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Alderman Road dispute driven toward court

Four years after the first contract to improve Alderman Road, about the only thing that has changed is the cost. The county is unshakable in its commitment to expand the road from two to four lanes. Residents, many of whom think the idea is ridiculous, are still mad.

As the projected cost continues to rise, the dispute heads to its probable finish in court.

Records show the county may have to buy extra land to widen the road, adding thousands to the $750,000 the county already has spent on right-of-way acquisition. At least 63 landowners have not agreed to sell the county slivers of their property or give temporary use of it during construction.

Meanwhile, other costs are rising. The county has spent $50,000 more than orginally budgeted to design the road, for a total of $180,000.

Construction is estimated to cost $4.5-million, but the state recently told the county it may require extra work at the U.S. 19 and Alderman Road intersection, furthering increasing the cost.

Meanwhile, Alderman Road remains as is, 2 miles of rolling road through some of the most expensive residential real estate in North Pinellas.

"In general, the homeowners are against the four lanes, although not improvements for safety, like some hill-leveling and turn lanes," said Timothy Kerwin, who heads Concerned Citizens for Alderman Road.

This is the only point upon which county officials and opponents agree _ the road needs help. Its hills, stop signs and lack of turn lanes make driving dangerous. It has no sidewalks or paved shoulders, so walking or riding a bicycle is hazardous.

But when the county proposed more than four years ago to widen Alderman, the news was received with outrage. Residents accused the county of wanting to destroy their rural, tree-lined road for no good reason.

"It's 2 miles to nowhere," Kerwin likes to say.

The road connects Alt. U.S. 19 to U.S. 19, however. County engineers say traffic counts and projections show the road won't be able to handle traffic in the future. And, they say, although a two-lane divided road _ one lane in each direction, with turn lanes where needed _ would work now, the road someday will need to be four lanes.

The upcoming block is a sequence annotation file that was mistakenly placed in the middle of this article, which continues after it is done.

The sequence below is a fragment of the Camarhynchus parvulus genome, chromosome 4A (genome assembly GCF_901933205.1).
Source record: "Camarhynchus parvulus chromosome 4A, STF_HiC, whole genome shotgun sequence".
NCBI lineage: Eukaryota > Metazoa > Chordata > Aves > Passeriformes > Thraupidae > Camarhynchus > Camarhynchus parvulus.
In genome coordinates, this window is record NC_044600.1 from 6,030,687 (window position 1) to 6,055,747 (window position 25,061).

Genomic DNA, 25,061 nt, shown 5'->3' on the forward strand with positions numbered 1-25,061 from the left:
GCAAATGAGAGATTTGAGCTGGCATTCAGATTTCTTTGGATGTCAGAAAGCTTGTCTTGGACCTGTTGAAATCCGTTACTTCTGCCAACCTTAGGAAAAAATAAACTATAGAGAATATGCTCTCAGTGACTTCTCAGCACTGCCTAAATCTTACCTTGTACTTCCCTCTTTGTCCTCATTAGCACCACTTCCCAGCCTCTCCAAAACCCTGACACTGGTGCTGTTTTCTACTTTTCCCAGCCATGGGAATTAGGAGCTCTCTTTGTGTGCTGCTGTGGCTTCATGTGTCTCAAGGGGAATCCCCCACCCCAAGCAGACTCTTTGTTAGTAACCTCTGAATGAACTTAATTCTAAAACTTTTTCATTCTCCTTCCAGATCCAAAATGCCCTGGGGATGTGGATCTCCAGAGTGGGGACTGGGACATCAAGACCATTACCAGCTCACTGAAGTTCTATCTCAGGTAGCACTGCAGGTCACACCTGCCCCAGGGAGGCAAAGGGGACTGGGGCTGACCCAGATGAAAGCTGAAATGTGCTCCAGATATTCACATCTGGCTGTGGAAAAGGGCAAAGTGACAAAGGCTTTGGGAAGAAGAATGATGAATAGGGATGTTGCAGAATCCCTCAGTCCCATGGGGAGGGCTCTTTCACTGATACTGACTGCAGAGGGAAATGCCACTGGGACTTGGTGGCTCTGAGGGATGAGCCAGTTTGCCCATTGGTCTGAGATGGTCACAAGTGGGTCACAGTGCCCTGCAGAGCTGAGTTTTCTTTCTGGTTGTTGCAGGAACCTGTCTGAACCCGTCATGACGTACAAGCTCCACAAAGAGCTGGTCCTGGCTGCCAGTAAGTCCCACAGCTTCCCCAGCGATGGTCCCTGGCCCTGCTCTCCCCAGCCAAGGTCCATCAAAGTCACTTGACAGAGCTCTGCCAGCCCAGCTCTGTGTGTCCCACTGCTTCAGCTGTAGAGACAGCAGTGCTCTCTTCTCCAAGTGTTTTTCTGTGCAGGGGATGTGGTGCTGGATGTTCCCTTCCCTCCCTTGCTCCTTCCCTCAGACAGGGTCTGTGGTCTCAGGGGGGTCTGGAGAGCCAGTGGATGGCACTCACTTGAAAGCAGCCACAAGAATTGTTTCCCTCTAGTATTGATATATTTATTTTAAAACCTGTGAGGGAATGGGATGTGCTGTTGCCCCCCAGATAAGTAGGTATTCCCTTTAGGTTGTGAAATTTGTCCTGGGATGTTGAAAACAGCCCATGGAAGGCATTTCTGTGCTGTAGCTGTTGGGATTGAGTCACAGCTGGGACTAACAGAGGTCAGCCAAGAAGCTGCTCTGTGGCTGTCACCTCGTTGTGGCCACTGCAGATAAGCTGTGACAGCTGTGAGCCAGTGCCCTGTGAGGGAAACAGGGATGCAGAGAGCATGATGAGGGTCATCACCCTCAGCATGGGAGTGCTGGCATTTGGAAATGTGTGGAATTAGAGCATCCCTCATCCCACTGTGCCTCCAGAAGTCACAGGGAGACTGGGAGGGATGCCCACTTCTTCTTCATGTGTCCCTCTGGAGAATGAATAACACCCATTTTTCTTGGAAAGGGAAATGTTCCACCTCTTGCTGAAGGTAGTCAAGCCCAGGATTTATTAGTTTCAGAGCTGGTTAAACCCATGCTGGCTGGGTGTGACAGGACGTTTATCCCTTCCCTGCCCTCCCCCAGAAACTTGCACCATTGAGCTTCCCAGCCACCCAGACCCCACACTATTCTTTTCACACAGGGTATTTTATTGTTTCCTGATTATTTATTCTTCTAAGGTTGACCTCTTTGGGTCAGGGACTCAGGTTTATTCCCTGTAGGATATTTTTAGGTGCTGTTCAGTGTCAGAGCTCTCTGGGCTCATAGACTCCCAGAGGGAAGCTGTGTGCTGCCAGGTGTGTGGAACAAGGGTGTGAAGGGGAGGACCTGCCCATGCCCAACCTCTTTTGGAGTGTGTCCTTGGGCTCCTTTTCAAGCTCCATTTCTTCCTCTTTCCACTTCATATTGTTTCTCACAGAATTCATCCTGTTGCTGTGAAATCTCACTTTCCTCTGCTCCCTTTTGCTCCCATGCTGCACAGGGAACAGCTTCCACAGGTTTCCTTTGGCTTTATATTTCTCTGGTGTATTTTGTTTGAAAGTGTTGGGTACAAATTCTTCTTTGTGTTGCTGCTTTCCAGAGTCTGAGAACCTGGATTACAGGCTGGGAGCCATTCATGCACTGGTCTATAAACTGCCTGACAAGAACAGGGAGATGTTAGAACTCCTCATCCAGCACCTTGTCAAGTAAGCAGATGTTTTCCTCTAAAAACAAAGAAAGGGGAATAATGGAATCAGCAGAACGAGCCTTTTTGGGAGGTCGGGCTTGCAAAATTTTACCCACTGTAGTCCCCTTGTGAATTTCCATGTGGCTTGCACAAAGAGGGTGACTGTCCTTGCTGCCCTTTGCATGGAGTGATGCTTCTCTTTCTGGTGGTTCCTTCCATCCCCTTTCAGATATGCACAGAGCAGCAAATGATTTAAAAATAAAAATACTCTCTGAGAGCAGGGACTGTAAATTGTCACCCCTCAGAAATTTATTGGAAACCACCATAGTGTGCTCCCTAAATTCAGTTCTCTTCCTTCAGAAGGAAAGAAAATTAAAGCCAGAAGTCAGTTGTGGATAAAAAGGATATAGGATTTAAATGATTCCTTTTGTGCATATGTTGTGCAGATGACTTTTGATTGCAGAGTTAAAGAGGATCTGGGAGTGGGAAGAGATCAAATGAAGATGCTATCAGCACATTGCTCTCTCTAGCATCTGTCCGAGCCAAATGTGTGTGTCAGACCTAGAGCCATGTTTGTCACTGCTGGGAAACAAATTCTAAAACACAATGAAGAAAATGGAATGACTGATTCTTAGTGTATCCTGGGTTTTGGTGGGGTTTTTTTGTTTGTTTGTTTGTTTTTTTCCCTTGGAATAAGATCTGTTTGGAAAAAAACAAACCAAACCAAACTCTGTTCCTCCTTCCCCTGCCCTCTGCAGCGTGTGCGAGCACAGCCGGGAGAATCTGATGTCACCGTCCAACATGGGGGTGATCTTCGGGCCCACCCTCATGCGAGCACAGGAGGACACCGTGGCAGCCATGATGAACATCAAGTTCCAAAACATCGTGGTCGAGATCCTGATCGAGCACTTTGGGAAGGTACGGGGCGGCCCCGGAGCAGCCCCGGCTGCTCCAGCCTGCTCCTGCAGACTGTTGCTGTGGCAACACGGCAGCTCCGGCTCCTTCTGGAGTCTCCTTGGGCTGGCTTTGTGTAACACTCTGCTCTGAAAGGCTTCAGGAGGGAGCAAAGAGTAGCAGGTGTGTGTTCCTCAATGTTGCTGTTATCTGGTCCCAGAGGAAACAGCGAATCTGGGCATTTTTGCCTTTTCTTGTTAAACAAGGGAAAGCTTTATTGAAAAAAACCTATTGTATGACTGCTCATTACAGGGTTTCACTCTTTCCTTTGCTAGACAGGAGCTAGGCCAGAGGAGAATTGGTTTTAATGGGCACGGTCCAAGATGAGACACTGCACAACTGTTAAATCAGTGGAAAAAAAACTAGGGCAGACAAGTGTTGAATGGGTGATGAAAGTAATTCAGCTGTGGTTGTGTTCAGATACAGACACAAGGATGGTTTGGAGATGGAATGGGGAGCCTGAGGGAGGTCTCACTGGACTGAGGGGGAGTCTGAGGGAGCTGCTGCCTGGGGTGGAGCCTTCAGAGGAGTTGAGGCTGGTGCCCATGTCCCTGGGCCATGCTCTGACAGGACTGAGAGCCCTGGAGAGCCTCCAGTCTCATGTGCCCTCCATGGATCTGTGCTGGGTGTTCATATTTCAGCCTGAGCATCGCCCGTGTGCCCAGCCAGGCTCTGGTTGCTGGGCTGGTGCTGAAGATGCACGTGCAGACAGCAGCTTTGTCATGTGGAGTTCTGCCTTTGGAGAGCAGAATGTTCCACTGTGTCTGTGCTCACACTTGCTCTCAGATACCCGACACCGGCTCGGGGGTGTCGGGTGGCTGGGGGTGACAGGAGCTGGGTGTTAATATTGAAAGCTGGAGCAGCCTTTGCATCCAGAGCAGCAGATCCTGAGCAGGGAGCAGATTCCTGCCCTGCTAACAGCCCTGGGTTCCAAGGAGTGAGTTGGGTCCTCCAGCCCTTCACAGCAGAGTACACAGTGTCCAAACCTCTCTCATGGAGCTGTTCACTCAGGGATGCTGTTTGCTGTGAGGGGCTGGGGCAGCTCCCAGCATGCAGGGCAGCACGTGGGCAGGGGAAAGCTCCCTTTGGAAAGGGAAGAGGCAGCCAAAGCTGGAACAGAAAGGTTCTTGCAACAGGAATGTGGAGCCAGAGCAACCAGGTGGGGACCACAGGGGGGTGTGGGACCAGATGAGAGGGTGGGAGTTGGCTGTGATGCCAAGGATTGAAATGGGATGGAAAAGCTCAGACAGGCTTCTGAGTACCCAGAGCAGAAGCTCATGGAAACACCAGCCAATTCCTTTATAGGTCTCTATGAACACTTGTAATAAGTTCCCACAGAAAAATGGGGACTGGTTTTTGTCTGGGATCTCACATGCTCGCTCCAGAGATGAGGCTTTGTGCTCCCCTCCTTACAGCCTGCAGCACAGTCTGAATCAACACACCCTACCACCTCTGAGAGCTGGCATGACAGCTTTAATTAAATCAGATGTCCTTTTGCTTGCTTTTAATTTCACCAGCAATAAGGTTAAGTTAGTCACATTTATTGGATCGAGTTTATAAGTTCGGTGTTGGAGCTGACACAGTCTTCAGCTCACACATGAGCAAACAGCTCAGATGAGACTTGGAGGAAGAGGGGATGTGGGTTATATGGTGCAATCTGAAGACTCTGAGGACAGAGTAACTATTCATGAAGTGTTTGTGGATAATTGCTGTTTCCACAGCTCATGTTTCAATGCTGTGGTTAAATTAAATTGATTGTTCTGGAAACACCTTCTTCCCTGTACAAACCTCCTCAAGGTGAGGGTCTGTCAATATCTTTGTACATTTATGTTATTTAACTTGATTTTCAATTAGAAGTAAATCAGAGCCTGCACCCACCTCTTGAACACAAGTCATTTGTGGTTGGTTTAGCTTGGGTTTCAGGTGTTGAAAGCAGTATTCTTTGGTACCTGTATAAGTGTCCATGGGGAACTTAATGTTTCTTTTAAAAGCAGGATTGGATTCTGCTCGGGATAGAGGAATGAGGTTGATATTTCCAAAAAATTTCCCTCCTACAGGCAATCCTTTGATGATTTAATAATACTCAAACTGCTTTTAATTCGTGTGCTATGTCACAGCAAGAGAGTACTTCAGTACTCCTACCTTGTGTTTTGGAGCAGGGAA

It makes sense to build four lanes today, especially since the cost isn't much more than a two-lane divided road, county officials say.

Of course, as is the case with many things, that's easier said than done.

Kerwin has accumulated 10 boxes of material on Alderman Road. He and his group have hired engineers and lawyers for the fight. Kerwin said last week he has traffic counts, analysis of the demand on the current road, and computer models projecting future use. He said his group has spent about $145,000.

He expects the dispute to end up in court, as does the county.

Dennis Simpson, with the Pinellas engineering department, said the county may have to take some landowners to court to get part of their property for the widened road.

The county can expect a fight. All that material the Concerned Citizens for Alderman Road has proves a two-lane road with turn lanes is all Alderman needs, said Kerwin, a developer who lives among the trees and large lots north of Alderman Road.

The opponents are preparing for the county to ask a judge to force a landowner to sell property at a reasonable cost.

Most homeowners would lose only 5 feet or so along the edge of their property, but people such as Kerwin and five of his neighbors could lose 35 feet.

Kerwin expects to win _ in which case, he said, he will seek to make the county liable for the cost of opposition.

Nonetheless, the county plans to do some work on Alderman in coming months, said Simpson, of the county engineering department.

A drainage project at Alt. U.S. 19 and Alderman Road will mean the intersection will be torn up. When it is re-built, Simpson said, the county plans to install another turn lane on Alderman, and widen it to four lanes for several hundred feet.

The county hoped to widen Alderman at its intersection with U.S. 19 because a Wal-Mart discount department store is scheduled to open later this year.

But the state Department of Transportation recently said the Wal-Mart may generate so much traffic that dual turn lanes from northbound U.S. 19 onto Alderman Road may be needed.

The delays have frustrated Kerwin and other homeowners along Alderman Road, but they think the dispute is in its final round.

"We are not in this for the dollars the county has offered for our land," Kerwin said. "We just don't want the road overdeveloped."